Placement of ethnic minority students in special education: A study of over and underrepresentation issues
AuthorValdez, Carl M.
Education, Educational Psychology.
Sociology, Ethnic and Racial Studies.
MetadataShow full item record
PublisherThe University of Arizona.
RightsCopyright © is held by the author. Digital access to this material is made possible by the University Libraries, University of Arizona. Further transmission, reproduction or presentation (such as public display or performance) of protected items is prohibited except with permission of the author.
AbstractThe magnitude of ethnic minority students' special education placement has been criticized on methodological grounds. Particularly, Reschly & Bershoff (1999) identified the prevalence rate calculation in Office of Civil Rights reports as over estimating the special education placement of ethnic minority students. Reschly & Bershoff (1999) identified the prevalence rate calculation found in descriptive epidemiology research for use. The present study calculated prevalence rates through the descriptive epidemiology method. The present study examined the role of cultural concerns in the assessment and placement practices of ethnic minority students in special and gifted education. The role of cultural concerns was particularly noted in federal and state definitions of special education categories. Campbell & Fiske's (1952) MMTM approach was outlined to conceptualize the cultural concerns research. The present study found that African-American students were overrepresented in the Emotional Disturbance (ED) and Specific Learning Disabled (SLD) categories, underrepresented in the Gifted (GI) category, and placed at a proportional rate in the Mentally Retarded (MR) and Speech Language Impaired (SLI categories. Hispanic students were overrepresented in the SLD and SLI categories, underrepresented in the GI and MR categories, and placed at a proportional rate in the ED category. Native American students were overrepresented in the SLD and SLI categories and underrepresented in the ED, MR and GI categories. Asian/Pacific Islander students were overrepresented in the GI category, underrepresented in ED category, and placed at a proportional rate in the SLI, MR, and SLD categories. Anglo students were overrepresented in the GI, ED, SLI, and SLD categories and underrepresented in the MR category. The significant finding on the proportional placement of African-American students in the MR category suggest that prevalence rates are reviewed. The underestimate of ethnic minority students in the GI category suggest a broadening to include cultural definitions of giftedness. Of the cultural concerns reviewed, cultural role taking, which may include consultation with interpreters, cultural advisors, healers along with training, was found critical in the assessment of cultural variables in psychopathology and placement of ethnic minority students in special and gifted education. Lastly, school practices such as problem solving approaches as well as culturally responsive teaching are recommended for use as prereferral interventions.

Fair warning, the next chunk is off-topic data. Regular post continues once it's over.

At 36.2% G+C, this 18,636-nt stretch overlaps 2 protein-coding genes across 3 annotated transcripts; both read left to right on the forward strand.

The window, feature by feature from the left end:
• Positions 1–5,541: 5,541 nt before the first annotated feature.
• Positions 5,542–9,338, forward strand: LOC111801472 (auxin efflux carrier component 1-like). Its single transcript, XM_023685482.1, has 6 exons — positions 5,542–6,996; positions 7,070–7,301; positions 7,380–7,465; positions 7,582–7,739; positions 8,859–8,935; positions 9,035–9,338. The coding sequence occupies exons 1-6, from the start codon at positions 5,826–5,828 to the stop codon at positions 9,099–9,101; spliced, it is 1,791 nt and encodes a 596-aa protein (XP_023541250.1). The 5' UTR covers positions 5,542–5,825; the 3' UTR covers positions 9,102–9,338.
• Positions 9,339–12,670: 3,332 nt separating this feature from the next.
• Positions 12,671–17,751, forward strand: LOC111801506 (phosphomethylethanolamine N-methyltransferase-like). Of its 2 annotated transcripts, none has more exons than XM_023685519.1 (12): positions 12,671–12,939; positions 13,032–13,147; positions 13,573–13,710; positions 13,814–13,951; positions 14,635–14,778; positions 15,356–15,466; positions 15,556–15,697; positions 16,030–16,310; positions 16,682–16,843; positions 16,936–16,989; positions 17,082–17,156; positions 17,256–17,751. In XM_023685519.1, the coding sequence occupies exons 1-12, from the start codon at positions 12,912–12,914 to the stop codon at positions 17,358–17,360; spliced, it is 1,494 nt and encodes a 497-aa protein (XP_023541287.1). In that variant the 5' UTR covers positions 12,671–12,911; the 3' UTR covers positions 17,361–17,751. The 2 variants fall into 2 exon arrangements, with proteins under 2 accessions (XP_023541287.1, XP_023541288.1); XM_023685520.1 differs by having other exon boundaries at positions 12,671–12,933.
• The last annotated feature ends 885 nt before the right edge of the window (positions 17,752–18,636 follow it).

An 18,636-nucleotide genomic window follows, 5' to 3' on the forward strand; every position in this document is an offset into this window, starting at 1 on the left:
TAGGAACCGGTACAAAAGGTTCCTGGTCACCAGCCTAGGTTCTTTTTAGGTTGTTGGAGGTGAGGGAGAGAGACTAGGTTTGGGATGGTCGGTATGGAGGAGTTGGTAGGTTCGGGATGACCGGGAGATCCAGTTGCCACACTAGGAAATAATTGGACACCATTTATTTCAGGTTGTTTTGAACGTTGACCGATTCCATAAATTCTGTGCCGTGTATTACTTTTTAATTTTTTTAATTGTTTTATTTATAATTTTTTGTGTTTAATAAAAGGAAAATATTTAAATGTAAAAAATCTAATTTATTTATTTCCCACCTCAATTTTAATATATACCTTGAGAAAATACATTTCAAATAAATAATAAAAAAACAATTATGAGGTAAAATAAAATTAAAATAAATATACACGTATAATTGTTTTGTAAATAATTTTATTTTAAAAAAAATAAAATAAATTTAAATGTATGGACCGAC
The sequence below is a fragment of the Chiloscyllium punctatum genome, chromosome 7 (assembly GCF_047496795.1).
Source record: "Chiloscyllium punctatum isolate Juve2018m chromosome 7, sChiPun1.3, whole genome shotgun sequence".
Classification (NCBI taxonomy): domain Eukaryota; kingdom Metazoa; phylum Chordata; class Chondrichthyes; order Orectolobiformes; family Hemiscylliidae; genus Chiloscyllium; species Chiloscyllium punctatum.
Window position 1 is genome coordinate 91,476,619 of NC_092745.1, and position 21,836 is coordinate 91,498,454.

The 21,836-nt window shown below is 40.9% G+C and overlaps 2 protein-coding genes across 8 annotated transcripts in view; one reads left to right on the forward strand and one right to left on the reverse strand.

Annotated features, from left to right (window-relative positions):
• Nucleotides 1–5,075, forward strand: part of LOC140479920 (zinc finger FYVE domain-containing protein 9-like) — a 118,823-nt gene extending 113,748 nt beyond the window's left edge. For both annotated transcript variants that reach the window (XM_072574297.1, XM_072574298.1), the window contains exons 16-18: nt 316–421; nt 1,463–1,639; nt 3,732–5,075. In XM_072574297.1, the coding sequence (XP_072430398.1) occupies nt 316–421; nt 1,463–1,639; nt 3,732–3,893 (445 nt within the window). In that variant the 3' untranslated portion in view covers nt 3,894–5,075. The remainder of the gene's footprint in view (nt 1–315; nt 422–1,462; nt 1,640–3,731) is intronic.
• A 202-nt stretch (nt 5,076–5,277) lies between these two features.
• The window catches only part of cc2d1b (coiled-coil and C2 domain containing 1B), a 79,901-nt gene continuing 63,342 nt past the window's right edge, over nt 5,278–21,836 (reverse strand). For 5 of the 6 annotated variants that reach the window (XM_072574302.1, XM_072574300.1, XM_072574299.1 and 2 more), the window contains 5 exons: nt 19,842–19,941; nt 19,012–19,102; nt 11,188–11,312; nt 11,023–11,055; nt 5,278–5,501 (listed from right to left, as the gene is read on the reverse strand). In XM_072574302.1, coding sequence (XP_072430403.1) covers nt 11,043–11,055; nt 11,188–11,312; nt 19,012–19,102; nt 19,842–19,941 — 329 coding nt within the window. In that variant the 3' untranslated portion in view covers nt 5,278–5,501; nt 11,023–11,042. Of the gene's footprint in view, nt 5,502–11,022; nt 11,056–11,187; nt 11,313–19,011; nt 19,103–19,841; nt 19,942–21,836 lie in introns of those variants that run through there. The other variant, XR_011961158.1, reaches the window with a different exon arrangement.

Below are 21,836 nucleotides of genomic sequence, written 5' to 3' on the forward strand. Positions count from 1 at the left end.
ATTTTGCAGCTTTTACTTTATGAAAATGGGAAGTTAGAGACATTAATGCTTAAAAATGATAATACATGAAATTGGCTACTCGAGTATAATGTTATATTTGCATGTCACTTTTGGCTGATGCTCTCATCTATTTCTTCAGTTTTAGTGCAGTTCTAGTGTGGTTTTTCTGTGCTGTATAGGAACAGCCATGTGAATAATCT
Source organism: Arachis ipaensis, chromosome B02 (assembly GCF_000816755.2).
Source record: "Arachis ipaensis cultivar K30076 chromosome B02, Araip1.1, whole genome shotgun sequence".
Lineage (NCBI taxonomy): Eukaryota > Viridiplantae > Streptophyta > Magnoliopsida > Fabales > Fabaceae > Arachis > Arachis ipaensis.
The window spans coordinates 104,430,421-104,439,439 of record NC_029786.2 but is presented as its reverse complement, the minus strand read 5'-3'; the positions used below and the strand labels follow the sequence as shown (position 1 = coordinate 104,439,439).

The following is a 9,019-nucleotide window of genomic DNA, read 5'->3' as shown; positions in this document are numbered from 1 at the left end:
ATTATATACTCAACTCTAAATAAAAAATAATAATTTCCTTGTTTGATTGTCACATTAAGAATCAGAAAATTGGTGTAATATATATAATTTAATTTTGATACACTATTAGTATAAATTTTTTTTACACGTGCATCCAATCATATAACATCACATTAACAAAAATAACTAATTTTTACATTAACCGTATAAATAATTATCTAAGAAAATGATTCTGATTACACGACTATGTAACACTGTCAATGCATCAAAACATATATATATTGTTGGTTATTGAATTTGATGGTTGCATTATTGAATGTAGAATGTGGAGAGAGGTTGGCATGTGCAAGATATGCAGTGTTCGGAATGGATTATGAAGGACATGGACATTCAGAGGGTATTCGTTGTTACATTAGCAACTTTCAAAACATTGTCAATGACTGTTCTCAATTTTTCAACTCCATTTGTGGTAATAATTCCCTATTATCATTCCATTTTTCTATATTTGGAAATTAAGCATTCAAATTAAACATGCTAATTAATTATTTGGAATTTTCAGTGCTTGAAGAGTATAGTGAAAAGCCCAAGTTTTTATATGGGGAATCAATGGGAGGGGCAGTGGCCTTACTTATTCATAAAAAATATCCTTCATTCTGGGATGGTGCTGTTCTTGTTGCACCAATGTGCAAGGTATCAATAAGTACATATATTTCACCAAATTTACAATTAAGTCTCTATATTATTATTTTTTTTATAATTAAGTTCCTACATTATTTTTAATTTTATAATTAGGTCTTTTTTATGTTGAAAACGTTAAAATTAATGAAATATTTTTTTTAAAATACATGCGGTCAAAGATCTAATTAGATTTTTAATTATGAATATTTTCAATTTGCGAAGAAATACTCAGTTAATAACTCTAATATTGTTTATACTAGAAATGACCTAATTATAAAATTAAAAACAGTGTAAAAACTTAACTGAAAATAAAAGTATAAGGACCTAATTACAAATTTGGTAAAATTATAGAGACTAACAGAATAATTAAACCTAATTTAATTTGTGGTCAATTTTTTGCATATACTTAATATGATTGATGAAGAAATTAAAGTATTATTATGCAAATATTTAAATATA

Degree ProgramGraduate College
Special Education, Rehabilitation and School Psychology